What you might not be prepared for is simply how exciting it gets. Christopher Plummer isn't the first actor who comes to mind when you think "revenge thriller," but Oscar-nominated director Atom Egoyan and screenwriter Benjamin August use that unpredictability to their advantage. At one point, Zev stays in a hotel in room 238, an obvious reference to The Shining. At first, I thought this was an odd reference to sneak into the film, considering that Remember seemingly has little to do with the supernatural forces at work in The Shining. But by the end of the film I understood. This film may not deal with forces from another world, but it manages to extract thrills and horror from parts of our own reality, and somehow manages to craft moments that at once feel surreal and all too realistic. At times it's like a trip to the twilight zone. And, of course, it features some incredible performances. Plummer is brilliant in the main role. Seriously, considering this and his Oscar-winning work in Beginners, I actually think he's doing the best work of his career in his later life. And the supporting performances are great too. Landau is excellent, and Breaking Bad's Dean Norris practically steals the movie in a single nail-biting scene playing a brutish cop who's a proud member of the American Nazi party. I honestly cannot recommend Remember enough. See it if you can--it deserves so much more attention that it initially received.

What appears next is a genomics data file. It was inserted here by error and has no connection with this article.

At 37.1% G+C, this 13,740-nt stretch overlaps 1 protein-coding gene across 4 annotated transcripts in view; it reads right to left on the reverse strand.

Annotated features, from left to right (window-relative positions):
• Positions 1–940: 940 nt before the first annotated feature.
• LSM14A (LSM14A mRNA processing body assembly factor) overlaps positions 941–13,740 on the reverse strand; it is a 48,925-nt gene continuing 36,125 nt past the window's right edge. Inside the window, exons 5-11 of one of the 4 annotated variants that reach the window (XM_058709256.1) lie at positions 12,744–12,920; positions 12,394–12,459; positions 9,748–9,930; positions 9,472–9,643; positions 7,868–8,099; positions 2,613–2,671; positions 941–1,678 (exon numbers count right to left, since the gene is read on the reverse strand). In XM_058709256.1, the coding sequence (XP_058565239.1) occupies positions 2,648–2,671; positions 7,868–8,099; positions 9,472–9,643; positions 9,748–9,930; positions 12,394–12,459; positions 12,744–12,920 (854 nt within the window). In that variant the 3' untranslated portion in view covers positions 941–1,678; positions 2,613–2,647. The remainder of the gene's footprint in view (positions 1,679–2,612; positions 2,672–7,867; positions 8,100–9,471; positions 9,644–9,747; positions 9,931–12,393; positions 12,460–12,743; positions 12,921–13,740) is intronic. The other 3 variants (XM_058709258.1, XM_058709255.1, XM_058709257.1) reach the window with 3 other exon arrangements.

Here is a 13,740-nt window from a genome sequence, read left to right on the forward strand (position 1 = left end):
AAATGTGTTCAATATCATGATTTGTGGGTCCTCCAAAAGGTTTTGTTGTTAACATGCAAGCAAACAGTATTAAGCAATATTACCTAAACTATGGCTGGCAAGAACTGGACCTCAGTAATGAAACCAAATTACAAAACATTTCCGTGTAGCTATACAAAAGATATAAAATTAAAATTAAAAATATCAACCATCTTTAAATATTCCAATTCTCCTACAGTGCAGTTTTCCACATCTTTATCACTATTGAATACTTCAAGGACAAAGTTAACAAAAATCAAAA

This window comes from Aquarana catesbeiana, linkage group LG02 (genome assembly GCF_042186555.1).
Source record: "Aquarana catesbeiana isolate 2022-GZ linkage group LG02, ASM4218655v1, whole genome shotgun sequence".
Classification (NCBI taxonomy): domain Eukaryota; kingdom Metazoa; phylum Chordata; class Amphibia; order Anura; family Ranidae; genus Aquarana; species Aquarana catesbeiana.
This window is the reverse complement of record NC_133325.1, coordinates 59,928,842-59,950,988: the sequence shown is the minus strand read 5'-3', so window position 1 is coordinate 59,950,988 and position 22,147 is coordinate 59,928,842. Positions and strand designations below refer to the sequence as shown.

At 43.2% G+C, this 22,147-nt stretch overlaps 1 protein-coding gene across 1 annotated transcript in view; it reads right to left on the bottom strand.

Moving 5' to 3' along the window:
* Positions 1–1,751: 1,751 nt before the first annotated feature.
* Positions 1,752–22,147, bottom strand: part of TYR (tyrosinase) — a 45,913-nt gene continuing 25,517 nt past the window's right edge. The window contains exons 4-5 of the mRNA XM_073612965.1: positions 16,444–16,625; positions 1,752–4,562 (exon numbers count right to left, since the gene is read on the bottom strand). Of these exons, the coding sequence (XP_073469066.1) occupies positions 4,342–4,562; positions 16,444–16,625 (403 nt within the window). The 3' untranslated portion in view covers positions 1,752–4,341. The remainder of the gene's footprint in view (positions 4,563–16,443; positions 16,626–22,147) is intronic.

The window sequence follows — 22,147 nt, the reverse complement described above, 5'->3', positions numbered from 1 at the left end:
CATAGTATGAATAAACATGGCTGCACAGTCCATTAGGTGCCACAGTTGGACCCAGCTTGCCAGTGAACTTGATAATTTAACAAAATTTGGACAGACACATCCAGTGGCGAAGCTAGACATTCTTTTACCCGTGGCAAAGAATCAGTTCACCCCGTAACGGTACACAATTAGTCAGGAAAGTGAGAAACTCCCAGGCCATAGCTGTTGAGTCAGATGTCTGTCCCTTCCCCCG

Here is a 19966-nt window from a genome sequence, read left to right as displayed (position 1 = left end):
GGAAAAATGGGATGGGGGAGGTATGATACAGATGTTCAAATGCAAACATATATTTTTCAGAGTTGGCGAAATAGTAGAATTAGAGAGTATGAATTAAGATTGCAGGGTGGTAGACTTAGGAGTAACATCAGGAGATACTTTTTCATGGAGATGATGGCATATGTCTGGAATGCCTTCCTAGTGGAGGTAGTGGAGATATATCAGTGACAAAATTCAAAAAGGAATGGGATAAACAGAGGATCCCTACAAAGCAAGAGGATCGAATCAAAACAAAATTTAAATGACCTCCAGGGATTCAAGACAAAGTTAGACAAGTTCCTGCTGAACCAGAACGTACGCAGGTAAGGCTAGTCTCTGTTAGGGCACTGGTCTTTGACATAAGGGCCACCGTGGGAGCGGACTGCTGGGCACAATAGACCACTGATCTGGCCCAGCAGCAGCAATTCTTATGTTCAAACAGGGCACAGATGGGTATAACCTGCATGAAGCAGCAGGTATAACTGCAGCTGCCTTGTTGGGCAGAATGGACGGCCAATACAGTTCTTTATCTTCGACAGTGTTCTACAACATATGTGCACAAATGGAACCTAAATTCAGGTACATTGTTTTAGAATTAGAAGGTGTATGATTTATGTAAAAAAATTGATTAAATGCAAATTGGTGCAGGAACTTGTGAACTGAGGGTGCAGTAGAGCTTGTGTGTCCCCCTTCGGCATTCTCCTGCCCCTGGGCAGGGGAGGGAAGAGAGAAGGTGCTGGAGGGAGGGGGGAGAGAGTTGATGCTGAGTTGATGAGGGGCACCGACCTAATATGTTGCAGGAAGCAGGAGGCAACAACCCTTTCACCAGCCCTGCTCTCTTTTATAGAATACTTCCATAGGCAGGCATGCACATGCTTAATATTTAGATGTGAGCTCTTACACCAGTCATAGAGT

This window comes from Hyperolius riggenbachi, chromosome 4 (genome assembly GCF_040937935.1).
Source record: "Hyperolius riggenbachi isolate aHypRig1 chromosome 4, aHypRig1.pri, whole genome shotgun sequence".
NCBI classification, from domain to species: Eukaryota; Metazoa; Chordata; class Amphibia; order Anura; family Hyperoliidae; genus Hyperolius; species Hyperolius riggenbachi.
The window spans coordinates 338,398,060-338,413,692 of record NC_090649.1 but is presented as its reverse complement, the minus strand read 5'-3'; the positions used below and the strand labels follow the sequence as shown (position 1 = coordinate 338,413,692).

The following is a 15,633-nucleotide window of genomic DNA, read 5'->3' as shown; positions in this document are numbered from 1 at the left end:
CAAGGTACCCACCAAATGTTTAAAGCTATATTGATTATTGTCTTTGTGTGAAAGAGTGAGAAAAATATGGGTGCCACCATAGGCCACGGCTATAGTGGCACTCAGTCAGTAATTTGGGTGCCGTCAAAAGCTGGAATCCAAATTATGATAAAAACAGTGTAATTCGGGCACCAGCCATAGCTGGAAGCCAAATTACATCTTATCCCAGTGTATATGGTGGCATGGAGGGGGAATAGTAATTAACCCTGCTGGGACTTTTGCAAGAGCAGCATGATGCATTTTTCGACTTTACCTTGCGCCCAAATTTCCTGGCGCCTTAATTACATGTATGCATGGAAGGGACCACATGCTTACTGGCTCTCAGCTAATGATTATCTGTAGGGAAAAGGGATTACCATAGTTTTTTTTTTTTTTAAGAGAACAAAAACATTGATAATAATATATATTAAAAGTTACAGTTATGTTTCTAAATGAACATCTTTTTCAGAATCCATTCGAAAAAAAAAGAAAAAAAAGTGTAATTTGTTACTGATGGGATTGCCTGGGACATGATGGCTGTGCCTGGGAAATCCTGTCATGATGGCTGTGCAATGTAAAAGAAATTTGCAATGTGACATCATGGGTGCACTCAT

|Dean Norris menacing Christopher Plummer in Remember.|
And there you have it, my picks for the top fifteen films of the first part of 2016! It's already been a great year, so I can't wait to see what not-yet-released films can top these selections. What are some of your favorite films of the year so far? Did I miss any of your favorites? Which films are you most excited to see that are coming soon? Let me know in the comments!